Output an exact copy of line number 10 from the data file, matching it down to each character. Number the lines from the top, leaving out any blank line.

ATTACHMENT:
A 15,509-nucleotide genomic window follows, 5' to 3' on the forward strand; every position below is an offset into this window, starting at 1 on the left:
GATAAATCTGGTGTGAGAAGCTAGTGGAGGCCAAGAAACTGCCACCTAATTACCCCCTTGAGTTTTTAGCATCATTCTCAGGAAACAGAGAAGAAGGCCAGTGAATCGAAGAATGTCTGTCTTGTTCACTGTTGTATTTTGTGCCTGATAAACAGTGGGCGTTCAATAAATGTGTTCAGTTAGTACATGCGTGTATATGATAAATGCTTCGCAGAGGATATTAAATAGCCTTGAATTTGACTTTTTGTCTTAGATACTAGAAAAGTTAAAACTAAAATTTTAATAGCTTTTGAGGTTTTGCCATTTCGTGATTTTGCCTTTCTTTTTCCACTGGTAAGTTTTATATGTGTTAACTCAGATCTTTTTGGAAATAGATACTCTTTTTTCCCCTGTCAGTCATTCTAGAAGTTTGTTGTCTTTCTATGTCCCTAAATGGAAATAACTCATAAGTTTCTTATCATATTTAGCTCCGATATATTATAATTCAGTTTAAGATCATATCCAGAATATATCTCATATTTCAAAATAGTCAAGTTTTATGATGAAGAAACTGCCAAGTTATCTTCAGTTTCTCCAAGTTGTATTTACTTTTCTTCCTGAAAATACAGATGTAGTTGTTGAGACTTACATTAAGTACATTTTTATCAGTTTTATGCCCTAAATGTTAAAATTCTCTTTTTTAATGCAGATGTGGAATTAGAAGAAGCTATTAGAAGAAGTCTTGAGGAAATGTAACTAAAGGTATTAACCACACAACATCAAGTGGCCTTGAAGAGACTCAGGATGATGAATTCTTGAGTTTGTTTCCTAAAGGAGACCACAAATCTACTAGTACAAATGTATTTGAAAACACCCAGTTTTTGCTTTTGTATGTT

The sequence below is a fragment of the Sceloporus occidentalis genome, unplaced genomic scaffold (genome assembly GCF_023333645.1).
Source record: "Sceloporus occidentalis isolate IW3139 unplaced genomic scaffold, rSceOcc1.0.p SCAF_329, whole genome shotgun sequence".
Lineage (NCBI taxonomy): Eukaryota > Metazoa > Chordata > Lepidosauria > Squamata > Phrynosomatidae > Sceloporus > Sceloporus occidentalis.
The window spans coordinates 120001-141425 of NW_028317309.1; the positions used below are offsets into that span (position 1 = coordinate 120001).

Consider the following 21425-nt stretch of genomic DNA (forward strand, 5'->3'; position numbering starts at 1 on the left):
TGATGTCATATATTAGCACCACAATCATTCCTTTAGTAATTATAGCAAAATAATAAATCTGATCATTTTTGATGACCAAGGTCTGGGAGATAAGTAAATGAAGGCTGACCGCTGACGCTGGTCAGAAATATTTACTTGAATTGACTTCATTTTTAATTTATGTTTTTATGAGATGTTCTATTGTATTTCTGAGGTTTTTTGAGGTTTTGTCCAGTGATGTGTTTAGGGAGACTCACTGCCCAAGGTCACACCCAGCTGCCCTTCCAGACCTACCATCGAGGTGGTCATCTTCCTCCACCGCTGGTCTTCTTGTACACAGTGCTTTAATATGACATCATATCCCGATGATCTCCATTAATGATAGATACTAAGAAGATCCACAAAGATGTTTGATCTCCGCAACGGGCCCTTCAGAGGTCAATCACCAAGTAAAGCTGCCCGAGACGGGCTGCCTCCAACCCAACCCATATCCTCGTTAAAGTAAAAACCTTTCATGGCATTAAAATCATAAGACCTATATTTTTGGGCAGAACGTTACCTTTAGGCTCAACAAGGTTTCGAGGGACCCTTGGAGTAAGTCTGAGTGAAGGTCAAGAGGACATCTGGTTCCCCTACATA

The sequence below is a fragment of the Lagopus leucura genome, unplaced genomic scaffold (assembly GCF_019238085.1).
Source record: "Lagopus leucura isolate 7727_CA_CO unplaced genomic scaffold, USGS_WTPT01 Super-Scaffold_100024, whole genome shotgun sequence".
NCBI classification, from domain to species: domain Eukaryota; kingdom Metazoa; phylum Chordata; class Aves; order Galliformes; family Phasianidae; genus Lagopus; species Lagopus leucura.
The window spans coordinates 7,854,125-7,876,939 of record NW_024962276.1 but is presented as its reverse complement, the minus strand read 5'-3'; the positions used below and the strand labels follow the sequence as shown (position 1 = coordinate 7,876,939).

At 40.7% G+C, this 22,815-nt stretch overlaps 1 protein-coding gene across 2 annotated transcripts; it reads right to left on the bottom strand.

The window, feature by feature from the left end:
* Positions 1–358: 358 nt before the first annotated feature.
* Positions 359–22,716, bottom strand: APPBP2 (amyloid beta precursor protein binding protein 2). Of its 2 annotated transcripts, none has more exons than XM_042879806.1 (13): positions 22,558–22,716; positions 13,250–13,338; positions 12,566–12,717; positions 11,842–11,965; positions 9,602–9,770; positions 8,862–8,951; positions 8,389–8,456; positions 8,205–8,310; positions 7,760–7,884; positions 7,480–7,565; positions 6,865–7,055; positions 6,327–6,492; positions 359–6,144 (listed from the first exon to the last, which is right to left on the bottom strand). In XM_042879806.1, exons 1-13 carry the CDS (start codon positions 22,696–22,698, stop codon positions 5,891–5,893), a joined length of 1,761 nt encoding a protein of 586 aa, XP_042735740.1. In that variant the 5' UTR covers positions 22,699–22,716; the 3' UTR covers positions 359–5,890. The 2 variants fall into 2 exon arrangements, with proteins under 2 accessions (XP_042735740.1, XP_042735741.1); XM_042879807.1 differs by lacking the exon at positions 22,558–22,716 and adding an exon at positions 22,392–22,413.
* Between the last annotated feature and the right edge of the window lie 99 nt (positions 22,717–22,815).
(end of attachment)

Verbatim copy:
Source record: "Lagopus leucura isolate 7727_CA_CO unplaced genomic scaffold, USGS_WTPT01 Super-Scaffold_100024, whole genome shotgun sequence".